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Programmed to ask;Information Technology

How can computers help pupils to become live wires in science lessons? Stuart Ball has some ideas

Science, for me, is about asking questions and doing. If a computer is to be of any use, it has to encourage this approach. Unfortunately, computers are good at passively repeating set tasks. These have their place, but are they encompassing the best of science and IT? I don't think so! I am interested in what I can do with software that will give added value to my teaching and my pupils' learning.

Investigations are central to science. The computer has to enable children to record and present their work, yet enrich and focus upon the skills of planning, raising questions, predicting, measuring and explaining their results. You can achieve this with an integrated package containing a spreadsheet and word-processor. Clarisworks (for PC and Mac, from Claris) allows children to combine describing an investigation and presenting the data simply and efficiently. Pupils can draw neat tables and line graphs easily. Repeated readings, totals and averages can be calculated automatically, enabling children to get quickly to the point of analysing and commenting on data. This allows all pupils, irrespective of ability, to produce line graphs and calculate averages. It offers a way to help develop science skills without pupils being hindered by maths difficulties, while a spellchecker lets all children produce high-quality reports.

The role of pupils can become a passive one unless teachers plan activities that encourage them to ask questions, discuss, edit information, or look in a book for relevant details.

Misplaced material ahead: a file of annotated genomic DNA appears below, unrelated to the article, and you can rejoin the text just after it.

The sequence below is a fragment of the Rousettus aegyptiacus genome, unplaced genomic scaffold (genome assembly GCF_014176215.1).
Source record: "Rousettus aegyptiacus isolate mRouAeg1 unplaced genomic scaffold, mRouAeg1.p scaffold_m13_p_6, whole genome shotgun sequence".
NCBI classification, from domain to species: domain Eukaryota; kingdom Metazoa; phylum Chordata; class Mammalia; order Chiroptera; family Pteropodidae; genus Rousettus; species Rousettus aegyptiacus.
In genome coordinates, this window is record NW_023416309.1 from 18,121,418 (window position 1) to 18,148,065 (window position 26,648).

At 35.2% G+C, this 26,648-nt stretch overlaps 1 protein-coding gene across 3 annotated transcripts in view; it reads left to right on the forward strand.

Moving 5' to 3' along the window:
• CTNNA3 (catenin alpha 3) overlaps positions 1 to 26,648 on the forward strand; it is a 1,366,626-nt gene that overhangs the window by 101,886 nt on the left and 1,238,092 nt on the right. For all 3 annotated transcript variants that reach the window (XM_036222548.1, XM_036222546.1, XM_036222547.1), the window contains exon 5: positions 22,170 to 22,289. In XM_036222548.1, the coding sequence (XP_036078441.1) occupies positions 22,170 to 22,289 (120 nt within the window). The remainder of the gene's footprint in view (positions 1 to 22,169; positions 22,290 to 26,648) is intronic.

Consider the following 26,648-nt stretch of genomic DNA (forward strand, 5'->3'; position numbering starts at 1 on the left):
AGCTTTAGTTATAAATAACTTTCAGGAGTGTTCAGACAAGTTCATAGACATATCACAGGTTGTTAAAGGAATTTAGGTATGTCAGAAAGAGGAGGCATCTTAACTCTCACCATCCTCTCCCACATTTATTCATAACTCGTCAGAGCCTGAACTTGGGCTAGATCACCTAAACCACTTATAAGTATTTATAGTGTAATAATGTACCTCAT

Computers can provide "virtual worlds" in which children can change parameters, and observe and predict the consequences of their actions. I am particularly interested in software that provides areas of investigation for biology, so my class has "experimented" with artificial life-forms and digital DNA. This has encouraged children to become involved in complex decision making and detailed observation. Other programs allowed them to express scientific ideas through maths and art, and involved subjects as complex as chaos theory, viruses and genetics.

Software and websites should meet the following criteria: are they - l Easy to use and reasonably priced? And do they - * Enhance pupils' science learning?

* Encourage scientific thinking, ideas and questioning?

* Have a familiar format?

* Let pupils develop their own ideas?

A program is no substitute for making circuits, using a thermometer or observing a chemical reaction. If software is not user-friendly, or the hardware is unreliable, I would rather not use it. But, when it is used as a tool, children become active manipulators of information technology, able to express and present ideas and to become its masters. Science and IT can complement each other and enhance the learning of both.

Stuart Ball is science co-ordinator at Llantilio Pertholey primary,Abergavenny and TES Primary Science Teacher of the Year


The Internet gives access to vast amounts of scientific information and allows pupils to communicate ideas to others, make their own contributions to websites and to interact with them.

Schools Online Project. Ask questions of real scientists and take part in investigations with other schools

Design artificial life-forms and be e-mailed on their progress

All you need to know about plants in primary schools

The Association for Science Education

The Natural History Museum, where you can examine virtual objects


* Microsoft's Encarta Encyclopedia (standard edition pound;50, deluxe edition pound;80) and its interactivities section * The Way Things Work 2.0 (pound;40), The Ultimate Human Body (pound;40) and The Ultimate 3D Human Skeleton (pound;30), all from Dorling Kindersley

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